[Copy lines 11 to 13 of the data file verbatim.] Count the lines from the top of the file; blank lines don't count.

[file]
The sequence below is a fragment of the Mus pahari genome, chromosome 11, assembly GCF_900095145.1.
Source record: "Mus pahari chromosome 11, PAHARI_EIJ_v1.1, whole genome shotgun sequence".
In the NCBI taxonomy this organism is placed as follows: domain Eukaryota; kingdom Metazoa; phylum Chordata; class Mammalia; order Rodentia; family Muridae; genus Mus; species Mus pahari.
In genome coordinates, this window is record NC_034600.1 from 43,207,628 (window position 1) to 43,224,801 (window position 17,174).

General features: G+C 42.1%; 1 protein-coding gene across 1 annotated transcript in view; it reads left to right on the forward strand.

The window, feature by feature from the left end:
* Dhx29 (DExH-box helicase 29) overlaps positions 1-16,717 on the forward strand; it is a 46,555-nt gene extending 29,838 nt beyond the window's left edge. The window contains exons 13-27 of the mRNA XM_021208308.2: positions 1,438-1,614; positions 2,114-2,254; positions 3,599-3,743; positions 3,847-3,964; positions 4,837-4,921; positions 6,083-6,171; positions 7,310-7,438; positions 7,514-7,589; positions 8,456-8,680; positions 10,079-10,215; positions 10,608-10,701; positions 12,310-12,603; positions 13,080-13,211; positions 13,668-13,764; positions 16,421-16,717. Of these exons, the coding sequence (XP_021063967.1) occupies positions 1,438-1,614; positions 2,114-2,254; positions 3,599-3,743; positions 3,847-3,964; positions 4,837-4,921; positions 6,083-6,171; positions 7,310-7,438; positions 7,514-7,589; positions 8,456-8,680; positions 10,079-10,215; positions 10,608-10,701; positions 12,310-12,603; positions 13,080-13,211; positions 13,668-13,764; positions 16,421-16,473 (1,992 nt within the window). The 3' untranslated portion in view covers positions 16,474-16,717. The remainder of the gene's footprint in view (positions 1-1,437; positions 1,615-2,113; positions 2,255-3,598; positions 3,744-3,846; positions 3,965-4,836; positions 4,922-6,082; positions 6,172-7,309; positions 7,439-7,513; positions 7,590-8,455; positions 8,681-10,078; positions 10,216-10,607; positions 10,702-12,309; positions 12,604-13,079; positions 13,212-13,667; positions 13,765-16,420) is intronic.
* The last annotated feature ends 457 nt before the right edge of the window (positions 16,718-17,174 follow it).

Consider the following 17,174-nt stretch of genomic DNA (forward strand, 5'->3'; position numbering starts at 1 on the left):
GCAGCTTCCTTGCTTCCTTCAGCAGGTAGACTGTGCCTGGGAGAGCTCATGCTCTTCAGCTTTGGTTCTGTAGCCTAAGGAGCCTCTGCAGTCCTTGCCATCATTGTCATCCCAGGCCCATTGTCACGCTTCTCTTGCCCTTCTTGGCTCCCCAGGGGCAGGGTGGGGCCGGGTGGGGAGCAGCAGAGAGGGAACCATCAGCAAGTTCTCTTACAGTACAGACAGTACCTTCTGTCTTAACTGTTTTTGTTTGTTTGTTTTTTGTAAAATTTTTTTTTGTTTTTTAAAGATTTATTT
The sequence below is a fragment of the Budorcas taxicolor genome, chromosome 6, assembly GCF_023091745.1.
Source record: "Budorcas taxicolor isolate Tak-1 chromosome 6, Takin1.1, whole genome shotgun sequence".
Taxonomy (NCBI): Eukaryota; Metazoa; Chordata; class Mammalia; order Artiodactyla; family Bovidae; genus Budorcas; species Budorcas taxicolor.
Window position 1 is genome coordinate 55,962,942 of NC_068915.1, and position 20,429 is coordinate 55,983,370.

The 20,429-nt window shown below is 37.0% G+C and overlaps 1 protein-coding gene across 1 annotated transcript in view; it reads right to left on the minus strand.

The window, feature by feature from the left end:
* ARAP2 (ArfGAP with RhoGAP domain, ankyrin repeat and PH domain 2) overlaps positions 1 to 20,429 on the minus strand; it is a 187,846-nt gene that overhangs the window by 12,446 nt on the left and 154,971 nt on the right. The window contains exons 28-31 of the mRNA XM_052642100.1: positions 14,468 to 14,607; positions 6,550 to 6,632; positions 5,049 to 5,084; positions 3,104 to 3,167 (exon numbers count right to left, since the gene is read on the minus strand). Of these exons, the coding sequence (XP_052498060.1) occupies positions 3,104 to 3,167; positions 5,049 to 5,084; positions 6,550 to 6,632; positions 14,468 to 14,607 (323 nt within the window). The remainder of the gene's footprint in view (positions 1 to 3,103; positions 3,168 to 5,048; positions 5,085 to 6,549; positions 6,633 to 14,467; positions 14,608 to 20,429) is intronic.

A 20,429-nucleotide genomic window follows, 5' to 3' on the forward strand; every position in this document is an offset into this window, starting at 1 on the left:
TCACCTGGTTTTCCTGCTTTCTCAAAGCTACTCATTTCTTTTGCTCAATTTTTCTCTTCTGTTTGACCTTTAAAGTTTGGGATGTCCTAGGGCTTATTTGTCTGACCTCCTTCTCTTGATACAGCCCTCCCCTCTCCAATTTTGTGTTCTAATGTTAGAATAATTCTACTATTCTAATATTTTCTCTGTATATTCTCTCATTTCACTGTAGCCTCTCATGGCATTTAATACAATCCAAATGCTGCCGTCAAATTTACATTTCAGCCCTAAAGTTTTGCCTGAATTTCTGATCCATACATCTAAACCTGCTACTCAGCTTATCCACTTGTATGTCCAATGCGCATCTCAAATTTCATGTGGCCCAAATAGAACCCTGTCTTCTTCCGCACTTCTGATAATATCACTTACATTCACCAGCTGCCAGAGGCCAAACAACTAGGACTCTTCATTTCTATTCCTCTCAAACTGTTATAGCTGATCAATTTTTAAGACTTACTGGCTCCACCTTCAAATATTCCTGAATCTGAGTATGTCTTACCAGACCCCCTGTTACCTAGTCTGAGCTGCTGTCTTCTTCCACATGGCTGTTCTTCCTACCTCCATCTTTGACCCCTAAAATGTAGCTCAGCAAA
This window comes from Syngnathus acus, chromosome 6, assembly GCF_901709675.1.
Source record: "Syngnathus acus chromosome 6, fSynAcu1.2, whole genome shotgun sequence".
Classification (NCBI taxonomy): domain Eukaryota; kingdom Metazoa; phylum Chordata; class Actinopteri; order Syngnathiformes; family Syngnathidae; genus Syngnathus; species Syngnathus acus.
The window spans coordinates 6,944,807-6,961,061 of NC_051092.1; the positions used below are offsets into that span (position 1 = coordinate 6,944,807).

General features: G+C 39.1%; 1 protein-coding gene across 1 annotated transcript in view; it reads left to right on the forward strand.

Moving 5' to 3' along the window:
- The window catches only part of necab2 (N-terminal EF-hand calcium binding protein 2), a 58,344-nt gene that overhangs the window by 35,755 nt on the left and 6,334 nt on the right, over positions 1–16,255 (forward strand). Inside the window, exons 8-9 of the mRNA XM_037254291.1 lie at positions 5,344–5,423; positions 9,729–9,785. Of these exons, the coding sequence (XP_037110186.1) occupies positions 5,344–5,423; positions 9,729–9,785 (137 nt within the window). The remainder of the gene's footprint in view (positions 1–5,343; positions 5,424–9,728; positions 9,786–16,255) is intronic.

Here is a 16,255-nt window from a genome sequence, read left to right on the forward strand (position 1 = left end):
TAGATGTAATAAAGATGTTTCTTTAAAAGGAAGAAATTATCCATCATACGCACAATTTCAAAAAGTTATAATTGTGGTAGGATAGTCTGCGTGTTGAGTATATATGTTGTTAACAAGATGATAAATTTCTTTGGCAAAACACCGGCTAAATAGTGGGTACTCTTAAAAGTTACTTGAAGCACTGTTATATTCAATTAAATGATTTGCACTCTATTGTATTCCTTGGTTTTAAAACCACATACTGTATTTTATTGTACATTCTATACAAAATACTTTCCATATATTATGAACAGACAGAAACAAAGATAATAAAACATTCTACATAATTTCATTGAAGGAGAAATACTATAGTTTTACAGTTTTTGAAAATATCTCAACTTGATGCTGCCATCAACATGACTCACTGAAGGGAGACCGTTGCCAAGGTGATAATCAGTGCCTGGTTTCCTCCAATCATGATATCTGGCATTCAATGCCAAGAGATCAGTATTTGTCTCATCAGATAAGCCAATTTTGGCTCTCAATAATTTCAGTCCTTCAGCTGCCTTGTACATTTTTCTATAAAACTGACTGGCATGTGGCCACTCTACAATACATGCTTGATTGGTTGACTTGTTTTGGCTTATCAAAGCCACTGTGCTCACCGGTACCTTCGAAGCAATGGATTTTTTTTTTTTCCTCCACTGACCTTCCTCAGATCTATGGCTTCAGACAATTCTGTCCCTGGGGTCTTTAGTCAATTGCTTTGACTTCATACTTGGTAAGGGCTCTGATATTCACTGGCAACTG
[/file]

The sequence below is a fragment of the Budorcas taxicolor genome, chromosome 6, assembly GCF_023091745.1.
Source record: "Budorcas taxicolor isolate Tak-1 chromosome 6, Takin1.1, whole genome shotgun sequence".
Taxonomy (NCBI): Eukaryota; Metazoa; Chordata; class Mammalia; order Artiodactyla; family Bovidae; genus Budorcas; species Budorcas taxicolor.